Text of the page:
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Thursday April 2, 1970
. . . where the 1970s live forever!

News stories from Thursday April 2, 1970


Summaries of the stories the major media outlets considered to be of particular importance on this date:

  • Teamsters and trucking firms agreed on a $1 an hour pay increase over a period of time, and the Post Office and air traffic controllers unions reached an agreement with the government. The terms were a 6% pay raise for all federal employees and 8% more for postal workers when the reform bill passes. Labor Secretary George Shultz reported no progress on preventing a railroad strike, however, and he urged Congress to impose a settlement. [CBS]
  • Massachusetts Governor Francis Sargent signed a bill preventing the federal government from forcing Massachusetts men to fight an undeclared war. Sargent said that while the bill is sincere, its effect is doubtful. The bill aims to prove the illegality of the Vietnam war. [CBS]
  • Twelve members of the Students For a Democratic Society-Weathermen organization were indicted in Chicago for conspiracy to riot. "Chicago 7" judge Julius Hoffman presided. [CBS]
  • Senator William Fulbright says that the U.S. should let North Vietnam dominate Indochina. He stated that America's Southeast Asia policy doesn't face the reality that North Vietnam is the greatest power in Indochina. Secretary of State William Rogers assured that there will be no U.S. intervention in Cambodia; Cambodia denied the U.S. the right to pursue Communists across its border because doing so would violate Cambodia's neutrality. [CBS]
  • Communists shelled 65 towns and bases in South Vietnam and downed three U.S. helicopters; 1,525 copters have been downed since January, 1961. No progress was reported in the 61st Paris Peace Talks session. [CBS]
  • Three Soviet scientists issued a letter claiming that there is inadequate freedom in Russia and warning of social upheaval if rights are not expanded. [CBS]
  • The hijacked Japan Airlines plane is still grounded in Seoul, South Korea. [CBS]
  • New snowstorms are setting records in the Midwest. [CBS]
  • Thermal pollution is a problem; federal and state governments are attacking the Florida Power and Light Company for polluting Carel Sound. The power plant heats the water, which kills marine life. The company is building a canal to divert water to a new nuclear plant. A Florida Power and Light spokesman stated that the canal is necessary in order to supply electricity and to protect the environment. A biologist for the company denied that 95-degree water poses any danger to marine life, but many scientists say that 90 degrees is the upper limit. [CBS]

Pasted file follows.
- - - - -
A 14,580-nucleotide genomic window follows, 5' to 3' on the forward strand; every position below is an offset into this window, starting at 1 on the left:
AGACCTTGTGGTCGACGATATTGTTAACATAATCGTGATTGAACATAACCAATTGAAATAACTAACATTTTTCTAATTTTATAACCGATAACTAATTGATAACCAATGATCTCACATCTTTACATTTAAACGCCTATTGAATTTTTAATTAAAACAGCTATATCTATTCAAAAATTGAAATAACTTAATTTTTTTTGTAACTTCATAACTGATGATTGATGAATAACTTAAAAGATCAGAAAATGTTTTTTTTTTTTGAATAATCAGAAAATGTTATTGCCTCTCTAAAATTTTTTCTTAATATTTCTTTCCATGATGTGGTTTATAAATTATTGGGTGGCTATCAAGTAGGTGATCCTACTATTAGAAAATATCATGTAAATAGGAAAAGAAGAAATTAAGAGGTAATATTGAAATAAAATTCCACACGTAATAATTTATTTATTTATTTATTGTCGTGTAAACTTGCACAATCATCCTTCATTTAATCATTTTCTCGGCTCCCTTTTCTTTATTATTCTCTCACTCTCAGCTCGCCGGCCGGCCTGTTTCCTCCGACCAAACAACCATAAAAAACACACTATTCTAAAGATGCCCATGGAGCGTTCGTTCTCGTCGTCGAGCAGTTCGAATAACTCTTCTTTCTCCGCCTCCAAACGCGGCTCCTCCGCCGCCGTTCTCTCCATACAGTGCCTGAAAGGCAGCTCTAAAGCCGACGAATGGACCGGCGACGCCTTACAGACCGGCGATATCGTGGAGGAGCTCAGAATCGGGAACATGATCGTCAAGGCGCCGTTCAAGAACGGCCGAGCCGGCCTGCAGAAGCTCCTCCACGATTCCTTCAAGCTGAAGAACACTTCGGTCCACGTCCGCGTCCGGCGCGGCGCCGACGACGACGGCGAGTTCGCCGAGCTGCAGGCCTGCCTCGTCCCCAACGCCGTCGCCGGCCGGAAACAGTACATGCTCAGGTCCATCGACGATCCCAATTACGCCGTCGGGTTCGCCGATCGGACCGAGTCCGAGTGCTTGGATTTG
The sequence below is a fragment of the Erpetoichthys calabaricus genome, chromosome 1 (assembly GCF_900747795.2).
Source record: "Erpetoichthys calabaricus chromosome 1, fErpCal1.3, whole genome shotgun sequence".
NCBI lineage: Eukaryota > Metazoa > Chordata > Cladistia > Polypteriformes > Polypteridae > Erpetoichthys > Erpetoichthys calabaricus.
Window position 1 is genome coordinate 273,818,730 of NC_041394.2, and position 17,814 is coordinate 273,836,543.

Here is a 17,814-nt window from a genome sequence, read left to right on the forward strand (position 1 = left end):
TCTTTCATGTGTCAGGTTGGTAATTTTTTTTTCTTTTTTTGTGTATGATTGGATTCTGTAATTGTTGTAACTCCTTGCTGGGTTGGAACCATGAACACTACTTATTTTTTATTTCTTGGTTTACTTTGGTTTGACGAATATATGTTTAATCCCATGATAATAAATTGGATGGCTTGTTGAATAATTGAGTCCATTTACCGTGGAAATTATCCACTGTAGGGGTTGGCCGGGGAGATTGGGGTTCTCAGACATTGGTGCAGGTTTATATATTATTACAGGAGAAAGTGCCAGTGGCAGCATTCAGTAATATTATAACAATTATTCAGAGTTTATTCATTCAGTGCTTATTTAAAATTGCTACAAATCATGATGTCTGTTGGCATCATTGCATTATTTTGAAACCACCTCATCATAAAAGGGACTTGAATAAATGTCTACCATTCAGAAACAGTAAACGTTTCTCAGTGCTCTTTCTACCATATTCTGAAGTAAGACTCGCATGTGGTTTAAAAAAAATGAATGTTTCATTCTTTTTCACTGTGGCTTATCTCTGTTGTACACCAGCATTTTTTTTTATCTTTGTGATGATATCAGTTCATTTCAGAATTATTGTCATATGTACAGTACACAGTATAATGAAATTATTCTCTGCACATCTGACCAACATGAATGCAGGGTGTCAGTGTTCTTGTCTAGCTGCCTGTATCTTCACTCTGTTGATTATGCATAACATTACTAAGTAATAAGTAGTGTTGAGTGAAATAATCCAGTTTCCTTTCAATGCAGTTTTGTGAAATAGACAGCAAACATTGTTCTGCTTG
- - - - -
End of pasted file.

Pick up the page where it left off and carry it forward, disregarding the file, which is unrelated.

• Egg and pork prices have declined but beef prices are increasing. A congressional report said that a commission should monitor the beef industry and allow more importation when American beef is scarce. [CBS]
  • The Nixon administration is dropping its opposition to textile import limits in order to protect the U.S. textile industry. [CBS]
  • President Nixon asked Congress for $65 million for wounded Vietnam veterans' medical needs and drug problems. [CBS]


Stock Market Report

Dow Jones Industrial Average: 792.37 (+0.33, +0.04%)
S&P Composite: 89.79 (-0.28, -0.31%)
Arms Index: 1.61

IssuesVolume*
Advances6323.40
Declines6875.94
Unchanged2901.19
Total Volume10.53
* in millions of shares

Arms Index is the ratio of volume per declining issue to volume per advancing issue; a figure below 1.0 is bullish.

Market Index Trends
DateDJIAS&PVolume*
April 1, 1970792.0490.079.81
March 31, 1970785.5789.638.37
March 30, 1970784.6589.639.60
March 26, 1970791.0589.9211.35
March 25, 1970790.1389.7717.50
March 24, 1970773.7687.988.84
March 23, 1970763.6086.997.33
March 20, 1970763.6687.067.91
March 19, 1970764.9887.428.93
March 18, 1970767.9587.549.79


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